designed to promote peace; pacific; conciliatory; peaceful

        Luke has written an irenical appeal addressed to the High Priest explaining and reporting to him the fulfillment of numerous prophecies. Luke proclaims the significance of Jesus' words and deeds in the context of Old Testament prophecy, which argument would only be impressive to an audience that already believed and respected the text as sacred. Only a Jew would listen to an argument based on the fulfillment of the promises to David through Jesus the Messiah. The Jewish expectation for a coming Davidic King was particularly prominent among Palestinian Jews. Jesus' royal Davidic status would not impress a Gentile, but the High Priest would entertain such an argument.

        In a different context, C.J. Hemer, The Book of Acts in the Setting of Hellenistic History, (Tubingen 1989), 185, stated in part: "...and an essentially eirenical work like Acts does not deny the sharpness of the present issue." Other writers including F.C. Baur, (1860) and D.P. Moessner, The Lord of the Banquet, (Minneapolis, 1989), 315, have noted the Lucan irenic qualities.

        >An inept comparison.
        No, actually it is not.  In looking at why people write letters, we do not examine the character of the recipient. You suggest the writing to Theophilus the HP is absurd. I gave examples modern and contemporary to Theophilus that suggest not. Look at my second other exampples.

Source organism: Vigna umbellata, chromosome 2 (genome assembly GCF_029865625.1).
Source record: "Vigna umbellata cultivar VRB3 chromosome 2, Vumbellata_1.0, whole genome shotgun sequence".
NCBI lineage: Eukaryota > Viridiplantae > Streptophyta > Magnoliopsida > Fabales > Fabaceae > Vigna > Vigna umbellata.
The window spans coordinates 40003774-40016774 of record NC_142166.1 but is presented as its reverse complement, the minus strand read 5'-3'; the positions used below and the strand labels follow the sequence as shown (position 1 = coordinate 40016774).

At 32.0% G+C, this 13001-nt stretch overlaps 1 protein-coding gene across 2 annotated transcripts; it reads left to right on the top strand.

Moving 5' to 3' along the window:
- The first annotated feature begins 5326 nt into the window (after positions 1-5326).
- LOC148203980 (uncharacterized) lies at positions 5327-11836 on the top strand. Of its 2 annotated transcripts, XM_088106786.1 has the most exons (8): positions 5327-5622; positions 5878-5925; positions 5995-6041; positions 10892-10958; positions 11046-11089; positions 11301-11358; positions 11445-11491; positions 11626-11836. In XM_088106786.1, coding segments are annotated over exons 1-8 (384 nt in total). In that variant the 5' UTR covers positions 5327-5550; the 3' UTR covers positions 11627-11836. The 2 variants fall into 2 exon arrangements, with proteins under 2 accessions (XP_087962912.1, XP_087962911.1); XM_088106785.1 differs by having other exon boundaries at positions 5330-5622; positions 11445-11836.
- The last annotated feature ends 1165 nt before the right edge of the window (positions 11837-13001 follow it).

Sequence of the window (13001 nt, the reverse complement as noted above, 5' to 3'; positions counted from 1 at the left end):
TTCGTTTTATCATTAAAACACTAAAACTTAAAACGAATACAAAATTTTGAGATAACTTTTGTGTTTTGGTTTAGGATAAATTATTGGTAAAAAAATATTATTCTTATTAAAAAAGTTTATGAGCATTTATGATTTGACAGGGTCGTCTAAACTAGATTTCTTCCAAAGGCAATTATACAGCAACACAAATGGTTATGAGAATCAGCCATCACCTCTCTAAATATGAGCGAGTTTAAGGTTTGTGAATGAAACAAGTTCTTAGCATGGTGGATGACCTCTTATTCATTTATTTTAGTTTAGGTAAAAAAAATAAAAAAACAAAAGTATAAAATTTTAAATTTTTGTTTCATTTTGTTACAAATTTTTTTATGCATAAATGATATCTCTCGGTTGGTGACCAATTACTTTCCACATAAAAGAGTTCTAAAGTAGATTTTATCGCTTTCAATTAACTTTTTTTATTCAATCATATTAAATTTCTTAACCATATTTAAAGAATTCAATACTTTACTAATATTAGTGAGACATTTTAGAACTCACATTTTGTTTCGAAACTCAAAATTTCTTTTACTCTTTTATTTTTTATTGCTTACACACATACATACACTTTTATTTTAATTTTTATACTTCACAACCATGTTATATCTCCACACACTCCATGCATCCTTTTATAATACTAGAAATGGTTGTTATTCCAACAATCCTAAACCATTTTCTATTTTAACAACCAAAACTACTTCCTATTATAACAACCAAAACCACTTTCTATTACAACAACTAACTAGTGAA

>Women were not much discussed in public at the time.
        This comment is not responsive. The fact of the matter is that Johanna is at the center of a chiasmus. 

        The proposed chiastic structure has not been previously recognized by scholars because two of the criteria set forth by Blomberg would be violated. The proposed chiasmus must solve a literary problem and the center of the chiasmus must be worthy of that position. Danker notes that "Luke rugged syntax in v. 9 troubled copyists . . . ."


        In this instance certain facts not known to scholars precluded the identification of Luke 24:8-11 as a chiasmus. These facts have now been presented and these facts now demonstrate that the chiasmus created by Luke is intentional. As noted by Long, unnecessary words were added to create the structure. Furthermore Johanna, the granddaughter of most excellent Theophilus and a witness who proclaimed the resurrection is worthy of the vertex.


        Richard H. Anderson